Ellie said...

I have a hyphenated last name and I actually agree wholeheartedly with the entire article. Hyphenating really is only a one-generation solution. And I think Meg's solution is great, but it requires EVERYONE to have hyphenated last names, and in my vast experience, most people do not want a hyphenated last name. In theory, it's great. But chances are pretty high that Henry will marry somebody with one last name. There's even a good chance that he'll marry somebody who has always wanted to share a single family name with her or his spouse, and hyphenation makes these things more complicated. The truth is, there is no good solution here. But I was really happy to read an article by somebody who at least has been where I am now, trying to decide what to do with my hyphenated last name.

Mismikado said...

Interesting thought, Sara! It got me thinking and I even wrote my own post analyzing the different options :) http://mismikadodownthesidewalk.blogspot.com/2011/11/whats-in-name.html

And @Emmalinda you shouldn't take offense to the article as a whole because of the tying a father to his child comment. If anything be upset with Laurie K. Scheuble who is quoted as saying it. The writer, Rebecca Tuhus-Dubrow, in fact said that it was probably not necessary and referenced a father who broke that tradition. All in all, I think she acted as a good journalist by sharing the facts and options without showing bias to a specific solution.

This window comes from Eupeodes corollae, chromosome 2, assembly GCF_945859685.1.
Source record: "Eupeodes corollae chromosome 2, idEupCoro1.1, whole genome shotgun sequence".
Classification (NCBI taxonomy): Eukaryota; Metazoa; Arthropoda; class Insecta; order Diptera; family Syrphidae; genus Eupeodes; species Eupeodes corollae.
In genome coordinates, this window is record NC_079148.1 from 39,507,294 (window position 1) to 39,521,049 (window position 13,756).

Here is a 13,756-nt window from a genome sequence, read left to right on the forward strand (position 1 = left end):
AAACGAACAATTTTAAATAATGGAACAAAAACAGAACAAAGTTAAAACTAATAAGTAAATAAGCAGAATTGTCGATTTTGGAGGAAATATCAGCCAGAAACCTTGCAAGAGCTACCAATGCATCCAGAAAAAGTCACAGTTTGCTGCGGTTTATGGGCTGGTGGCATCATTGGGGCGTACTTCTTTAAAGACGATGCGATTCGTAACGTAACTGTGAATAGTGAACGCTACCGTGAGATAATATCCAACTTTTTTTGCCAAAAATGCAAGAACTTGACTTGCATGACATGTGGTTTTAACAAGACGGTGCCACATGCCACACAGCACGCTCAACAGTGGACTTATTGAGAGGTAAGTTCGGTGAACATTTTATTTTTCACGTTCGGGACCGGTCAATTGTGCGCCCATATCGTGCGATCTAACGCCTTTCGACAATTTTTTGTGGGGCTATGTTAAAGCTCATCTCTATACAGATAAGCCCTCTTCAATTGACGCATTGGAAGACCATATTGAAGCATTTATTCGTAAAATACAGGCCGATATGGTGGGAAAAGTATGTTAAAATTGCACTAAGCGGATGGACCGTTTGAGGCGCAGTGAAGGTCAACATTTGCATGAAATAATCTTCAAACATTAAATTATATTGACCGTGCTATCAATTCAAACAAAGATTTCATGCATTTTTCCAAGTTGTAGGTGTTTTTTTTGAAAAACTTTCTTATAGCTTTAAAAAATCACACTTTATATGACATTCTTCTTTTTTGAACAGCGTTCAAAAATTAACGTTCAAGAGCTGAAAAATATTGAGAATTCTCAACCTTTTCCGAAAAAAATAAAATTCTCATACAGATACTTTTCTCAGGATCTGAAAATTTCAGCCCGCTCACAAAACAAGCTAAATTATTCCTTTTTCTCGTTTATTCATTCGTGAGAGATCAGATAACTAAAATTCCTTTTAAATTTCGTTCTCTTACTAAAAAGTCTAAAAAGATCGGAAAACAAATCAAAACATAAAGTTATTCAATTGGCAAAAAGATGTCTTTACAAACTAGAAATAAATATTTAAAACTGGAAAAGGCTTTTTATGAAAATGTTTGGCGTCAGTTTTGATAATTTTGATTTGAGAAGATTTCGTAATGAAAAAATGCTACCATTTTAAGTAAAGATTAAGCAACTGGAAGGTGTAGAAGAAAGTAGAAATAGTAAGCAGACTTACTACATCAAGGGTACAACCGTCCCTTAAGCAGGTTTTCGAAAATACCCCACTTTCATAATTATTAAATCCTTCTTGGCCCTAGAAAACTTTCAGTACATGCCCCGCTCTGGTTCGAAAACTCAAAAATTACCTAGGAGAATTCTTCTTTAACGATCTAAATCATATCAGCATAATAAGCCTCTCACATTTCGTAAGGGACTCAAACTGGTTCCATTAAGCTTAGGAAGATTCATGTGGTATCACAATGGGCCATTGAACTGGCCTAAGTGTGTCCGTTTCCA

Anonymous said...

This topic means a lot to me. I'm one of those super-educated Gen X females who had a career, a few degrees, and a lot going on when I got married at the ancient age of 31. Practically nobody from college or grad school changed their names. One or two changed or hyphenated, you know, if he was a Rockefeller or something like that.

Several years later, and a few kids later, I get now why I should have changed my name. My connection to my husband and kids is so profound in every area of my life, that I should have just done it, not stayed with my birth name. Just my opinion of course.

Anonymous said...

I think it's great that you and your husband chose to talk about the last name situation. It's a decision that you chose to make. I have some family members who also did the same thing as you. There kids took their fathers last name.

I knew right away that I wanted to take my fiance's last name. It's beautiful Irish last name. Since, I'm half Irish I didn't mind going from one Irish last name to another! I love joking about it... :)

I think your little son will be very happy with his last name. You and your husband have nice last names.

Anonymous said...

Sounds like a totally convoluted solution. Taking the husband's last name is really not a big deal.

Becky said...

I have a hyphenated last name, which is a relic of a couple of generations ago, and it's just confusing and unecessary in my situation. I'll be glad to change to my future husband's last name so I don't have to spend so long writing my name anymore! I don't feel it lessens my attachment nor belonging to my birth family in any way.

stalkingsarah said...

As a hyphenated woman in a same-sex relationship with a non-hyphenated woman... I'm dying to know what the variations are for gay families!